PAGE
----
26 Feb 2021 11:39
Published by: Scott Callan

Former King's School Deputy Head Boy Chris Lewis has suffered life-changing injuries after a horrific fall while performing a rescue mission in the Lake District.

Chris, 60, who left King's in 1979, fell 150m down a steep slope while on a callout to Red Screes above Kirkstone Pass near Ullswater. He was part of the Patterdale Mountain Rescue team called out in the early hours of February 6 to help a 47-year-old hill climber from Leicester who had called for assistance after collapsing with chest pains. He and his climbing partner who had travelled up from from Liverpool were brought down off the mountain and have subsequently been fined £200 each for breaching Covid rules. Once off the mountain, the climber from Leicester recovered quickly and both men are said to be safe and well.


Chris, however, a former AstraZeneca engineer who has been part of the Patterdale team for the last three years, has partially severed his spinal chord and sustained multiple facial fractures. He is paralysed from the neck down and though some improvements are hoped for, he is likely to need significant support for the rest of his life.


A fundraising drive was launched last week to help Chris with his recovery, rehabilitation and care. A JustGiving page: has already raised over £800,000 in just a few days as the tragedy drew national attention.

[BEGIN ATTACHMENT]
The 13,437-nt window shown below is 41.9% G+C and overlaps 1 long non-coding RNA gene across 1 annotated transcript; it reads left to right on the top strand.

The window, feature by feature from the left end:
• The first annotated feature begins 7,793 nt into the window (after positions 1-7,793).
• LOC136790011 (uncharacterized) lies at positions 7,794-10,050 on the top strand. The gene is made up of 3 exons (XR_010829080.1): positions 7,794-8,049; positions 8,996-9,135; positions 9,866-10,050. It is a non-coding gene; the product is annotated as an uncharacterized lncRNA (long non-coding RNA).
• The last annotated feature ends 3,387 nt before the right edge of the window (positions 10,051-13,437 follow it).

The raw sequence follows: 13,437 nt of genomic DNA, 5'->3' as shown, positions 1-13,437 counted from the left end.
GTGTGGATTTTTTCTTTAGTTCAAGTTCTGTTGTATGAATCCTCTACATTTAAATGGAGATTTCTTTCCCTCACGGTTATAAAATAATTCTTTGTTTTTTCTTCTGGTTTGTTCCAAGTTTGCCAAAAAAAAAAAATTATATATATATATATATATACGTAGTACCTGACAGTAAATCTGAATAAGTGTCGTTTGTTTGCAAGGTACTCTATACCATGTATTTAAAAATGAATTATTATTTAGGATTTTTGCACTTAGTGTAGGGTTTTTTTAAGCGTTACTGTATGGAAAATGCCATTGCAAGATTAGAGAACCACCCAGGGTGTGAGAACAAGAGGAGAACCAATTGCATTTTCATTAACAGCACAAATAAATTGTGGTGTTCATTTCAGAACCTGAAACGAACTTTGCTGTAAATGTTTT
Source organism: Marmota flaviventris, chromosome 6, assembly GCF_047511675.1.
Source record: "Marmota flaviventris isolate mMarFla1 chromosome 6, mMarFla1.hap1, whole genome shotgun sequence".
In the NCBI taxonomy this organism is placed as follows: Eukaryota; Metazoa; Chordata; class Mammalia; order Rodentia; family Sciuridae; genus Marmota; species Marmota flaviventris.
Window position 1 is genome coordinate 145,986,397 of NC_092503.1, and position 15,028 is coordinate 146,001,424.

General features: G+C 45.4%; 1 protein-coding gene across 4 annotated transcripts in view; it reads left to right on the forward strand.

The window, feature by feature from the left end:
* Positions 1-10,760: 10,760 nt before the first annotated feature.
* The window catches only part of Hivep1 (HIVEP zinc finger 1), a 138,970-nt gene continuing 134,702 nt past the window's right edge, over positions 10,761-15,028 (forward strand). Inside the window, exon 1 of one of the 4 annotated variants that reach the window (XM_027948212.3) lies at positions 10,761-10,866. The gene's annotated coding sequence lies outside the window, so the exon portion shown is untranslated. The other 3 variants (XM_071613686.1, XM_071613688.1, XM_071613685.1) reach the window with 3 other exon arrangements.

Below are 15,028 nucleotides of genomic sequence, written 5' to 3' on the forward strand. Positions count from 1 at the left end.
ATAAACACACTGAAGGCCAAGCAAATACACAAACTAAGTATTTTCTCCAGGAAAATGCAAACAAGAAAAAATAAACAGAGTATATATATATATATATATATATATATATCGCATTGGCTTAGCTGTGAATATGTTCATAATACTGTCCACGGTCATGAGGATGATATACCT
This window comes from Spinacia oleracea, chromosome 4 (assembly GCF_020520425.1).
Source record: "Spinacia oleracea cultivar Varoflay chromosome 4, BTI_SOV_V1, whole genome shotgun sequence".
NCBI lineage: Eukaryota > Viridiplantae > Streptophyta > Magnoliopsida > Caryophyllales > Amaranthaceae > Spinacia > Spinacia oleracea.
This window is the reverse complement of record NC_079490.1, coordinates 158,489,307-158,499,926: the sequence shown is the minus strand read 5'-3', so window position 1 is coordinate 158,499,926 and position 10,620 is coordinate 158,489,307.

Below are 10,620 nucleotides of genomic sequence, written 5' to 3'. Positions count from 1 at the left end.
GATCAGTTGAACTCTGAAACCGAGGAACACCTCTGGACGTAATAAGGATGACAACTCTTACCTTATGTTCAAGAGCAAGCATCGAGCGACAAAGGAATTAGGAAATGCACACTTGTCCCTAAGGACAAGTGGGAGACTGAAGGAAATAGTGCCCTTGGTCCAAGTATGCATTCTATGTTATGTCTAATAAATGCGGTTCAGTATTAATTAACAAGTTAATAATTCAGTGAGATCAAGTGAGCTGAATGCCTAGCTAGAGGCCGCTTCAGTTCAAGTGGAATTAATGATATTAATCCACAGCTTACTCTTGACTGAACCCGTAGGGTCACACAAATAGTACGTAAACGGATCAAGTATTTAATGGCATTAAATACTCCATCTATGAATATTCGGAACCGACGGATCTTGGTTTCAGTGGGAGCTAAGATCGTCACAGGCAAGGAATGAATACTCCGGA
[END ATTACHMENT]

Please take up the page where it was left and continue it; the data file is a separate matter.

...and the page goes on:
A statement on the JustGiving page said: "Chris is one of 40 volunteers in Patterdale Mountain Rescue Team, from all walks of life and a wide range of ages.

"The team typically responds to approximately 70 incidents a year, usually, but not always, with less tragic consequences. The severity of Chris's injuries cannot be overstated and he will need significant support for the rest of his life."

Richard Warren, chairman of the Lake District Search and Mountain Rescue Association, told BBC Breakfast earlier this week: "I've been in mountain rescue for a very long time and this is the worst accident I have seen in the last four decades, it really is hitting people hard. But the support is fantastic and we want to pass our thanks to everybody who has sent messages of support."


He described Mr Lewis as a "fantastic guy" and said the first thing he did after he was airlifted to hospital was ask how the rescued camper was.

Chris left King's to read Engineering at Durham University and hadworked for many years for Astra Zeneca in Macclesfield and Alderley Park until he retired three years ago. 


He is remembered by former classmates and King’s teachers as a hard-working, meticulous and exceptionally fit young man who was a talented academic and did much to welcome younger pupils into the school. 

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